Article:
Cravings are often specific for certain types of foods. All of us have had that evening when all we wanted was that extra-cheese pizza from the eatery around the corner. “Cravings typically do go away with a passage of time and can arise even after we have eaten,” says Dsauza. Why do people generally crave carb-heavy, unhealthy food? “Because cravings are typically psychological and not physiological (unlike hunger), they tend to be satisfied by a feeling or sensation that is gained from eating certain foods,” says Allison Childress, nutritionist at Texas Tech University. “Through brain imaging studies we know that certain foods (sugar) can elicit a euphoric feeling.”

Moreover, personal cues — pictures, smells, memories of foods — can trigger cravings. A person’s emotional cocktail can also drive the urge to eat. “Both negative emotions (stress but also sad mood, depression, boredom) and strangely enough positive emotions (being excited, relaxed when socializing) can increase cravings,” says Lawrence. “Some people may be more inclined to eat/take drugs to relieve negative emotions, others to ‘get high’ and ‘party’.”

Research shows that stress can also have an impact on people’s eating habits. A University of California, San Francisco, rat study published in the Proceedings of the National Academy of Sciences found that chronic stress could play a role in overeating. “Fast food tends to be cheap, fast, and loaded with fat, salt, or sugar. When we eat these kinds of foods during times of stress, we teach our brains that those kinds of foods make us feel better,” says Dsauza. “Over time this becomes a habit and if you don’t learn how to deal with your stress in positive ways (like exercise, hobbies, quiet time) you might get caught up in a pattern of disordered eating.”

Lifestyle choices can also govern cravings. A University of California, Berkeley, study showed that poor sleeping habits can make people crave unhealthy foods. Using functional MRI scanning, they found out that people ate unhealthy food when they were deprived of sleep, and, conversely, consumed healthy food after sleeping to their heart’s content. The scientists noted impaired activity in the front lobe, the part of the brain involved in complex decision making, after sleep deprivation, while brain areas that govern rewards were buzzing with activity.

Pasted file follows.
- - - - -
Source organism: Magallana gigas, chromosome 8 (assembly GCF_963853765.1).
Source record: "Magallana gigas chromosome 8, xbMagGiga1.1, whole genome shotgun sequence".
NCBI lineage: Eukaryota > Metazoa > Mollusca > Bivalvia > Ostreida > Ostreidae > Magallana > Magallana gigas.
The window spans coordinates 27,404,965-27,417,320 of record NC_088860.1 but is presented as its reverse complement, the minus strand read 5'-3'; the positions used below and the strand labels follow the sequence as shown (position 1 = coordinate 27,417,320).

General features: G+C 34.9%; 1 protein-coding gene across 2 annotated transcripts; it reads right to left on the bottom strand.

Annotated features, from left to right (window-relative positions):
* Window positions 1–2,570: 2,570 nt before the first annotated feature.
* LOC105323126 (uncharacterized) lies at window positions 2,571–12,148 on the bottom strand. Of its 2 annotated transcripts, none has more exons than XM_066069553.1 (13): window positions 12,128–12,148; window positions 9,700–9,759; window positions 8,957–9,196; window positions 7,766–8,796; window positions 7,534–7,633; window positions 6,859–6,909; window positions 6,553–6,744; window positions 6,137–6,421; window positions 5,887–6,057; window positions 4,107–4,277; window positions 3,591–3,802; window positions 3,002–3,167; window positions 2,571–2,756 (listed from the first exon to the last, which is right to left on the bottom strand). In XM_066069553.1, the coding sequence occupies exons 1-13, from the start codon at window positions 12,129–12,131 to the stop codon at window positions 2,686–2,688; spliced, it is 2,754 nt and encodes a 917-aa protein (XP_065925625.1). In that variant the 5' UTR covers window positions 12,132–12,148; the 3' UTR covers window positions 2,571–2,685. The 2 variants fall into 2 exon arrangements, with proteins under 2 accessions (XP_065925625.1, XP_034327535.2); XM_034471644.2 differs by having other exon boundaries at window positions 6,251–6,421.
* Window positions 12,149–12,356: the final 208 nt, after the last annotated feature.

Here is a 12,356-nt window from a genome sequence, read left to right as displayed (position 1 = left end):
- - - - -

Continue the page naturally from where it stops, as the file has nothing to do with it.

As with most things, different people react to cravings in a different manner. “Some people have loss of control when faced with appetizing foods, are not able to feel full or satisfied, and they may think about food more than other people do,” says Childress. “These people react strongly to the sight or smell of foods, and the amygdala region of their brain becomes activated and then remains activated until the food is gone.” Childress adds that women tend to have weaker control over their food cravings compared to men.

Keeping Cravings In Check

Cravings can easily wreck any healthy-eating resolutions, and eventually any long-term weight-loss goals, but it is possible to keep them in check. “Instead of fighting them, accept food cravings as a normal part of everyday living. We are surrounded by food,” says Childress. “We can’t always control our environment, but we can control how we react to that environment.” Childress recommends eating three well-balanced meals per day, getting sufficient exercise and rest to keep cravings at bay. Or, maybe wait till the time a drug made from the Gila monster lizard’s saliva makes it to the market! Research at Gothenburg University, Sweden, showed that such a drug could control cravings in rats.

(Editor’s note: This article is from a past issue of Brain World magazine. If you enjoy this article, please consider a print or digital subscription!)